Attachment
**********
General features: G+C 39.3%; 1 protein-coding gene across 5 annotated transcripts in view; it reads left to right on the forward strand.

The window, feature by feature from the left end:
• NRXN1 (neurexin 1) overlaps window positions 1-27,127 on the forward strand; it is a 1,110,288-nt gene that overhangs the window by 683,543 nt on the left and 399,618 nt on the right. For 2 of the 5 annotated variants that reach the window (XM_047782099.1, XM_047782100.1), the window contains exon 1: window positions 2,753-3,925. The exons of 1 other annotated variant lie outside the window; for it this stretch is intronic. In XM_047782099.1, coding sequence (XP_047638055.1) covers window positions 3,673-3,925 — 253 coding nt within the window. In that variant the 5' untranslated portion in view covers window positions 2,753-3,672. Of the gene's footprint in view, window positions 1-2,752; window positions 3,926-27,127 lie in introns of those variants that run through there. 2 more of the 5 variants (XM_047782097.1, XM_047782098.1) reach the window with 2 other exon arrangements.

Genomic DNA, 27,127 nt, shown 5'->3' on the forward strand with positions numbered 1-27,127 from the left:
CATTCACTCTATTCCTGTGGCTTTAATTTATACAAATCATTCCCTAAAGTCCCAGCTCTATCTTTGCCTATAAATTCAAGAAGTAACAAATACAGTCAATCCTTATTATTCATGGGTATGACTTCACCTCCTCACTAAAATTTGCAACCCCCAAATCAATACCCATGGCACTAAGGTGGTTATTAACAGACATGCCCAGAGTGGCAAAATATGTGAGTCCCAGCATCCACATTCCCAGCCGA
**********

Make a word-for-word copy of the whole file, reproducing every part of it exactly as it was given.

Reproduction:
General features: G+C 39.3%; 1 protein-coding gene across 5 annotated transcripts in view; it reads left to right on the forward strand.

The window, feature by feature from the left end:
• NRXN1 (neurexin 1) overlaps window positions 1-27,127 on the forward strand; it is a 1,110,288-nt gene that overhangs the window by 683,543 nt on the left and 399,618 nt on the right. For 2 of the 5 annotated variants that reach the window (XM_047782099.1, XM_047782100.1), the window contains exon 1: window positions 2,753-3,925. The exons of 1 other annotated variant lie outside the window; for it this stretch is intronic. In XM_047782099.1, coding sequence (XP_047638055.1) covers window positions 3,673-3,925 — 253 coding nt within the window. In that variant the 5' untranslated portion in view covers window positions 2,753-3,672. Of the gene's footprint in view, window positions 1-2,752; window positions 3,926-27,127 lie in introns of those variants that run through there. 2 more of the 5 variants (XM_047782097.1, XM_047782098.1) reach the window with 2 other exon arrangements.

Genomic DNA, 27,127 nt, shown 5'->3' on the forward strand with positions numbered 1-27,127 from the left:
CATTCACTCTATTCCTGTGGCTTTAATTTATACAAATCATTCCCTAAAGTCCCAGCTCTATCTTTGCCTATAAATTCAAGAAGTAACAAATACAGTCAATCCTTATTATTCATGGGTATGACTTCACCTCCTCACTAAAATTTGCAACCCCCAAATCAATACCCATGGCACTAAGGTGGTTATTAACAGACATGCCCAGAGTGGCAAAATATGTGAGTCCCAGCATCCACATTCCCAGCCGA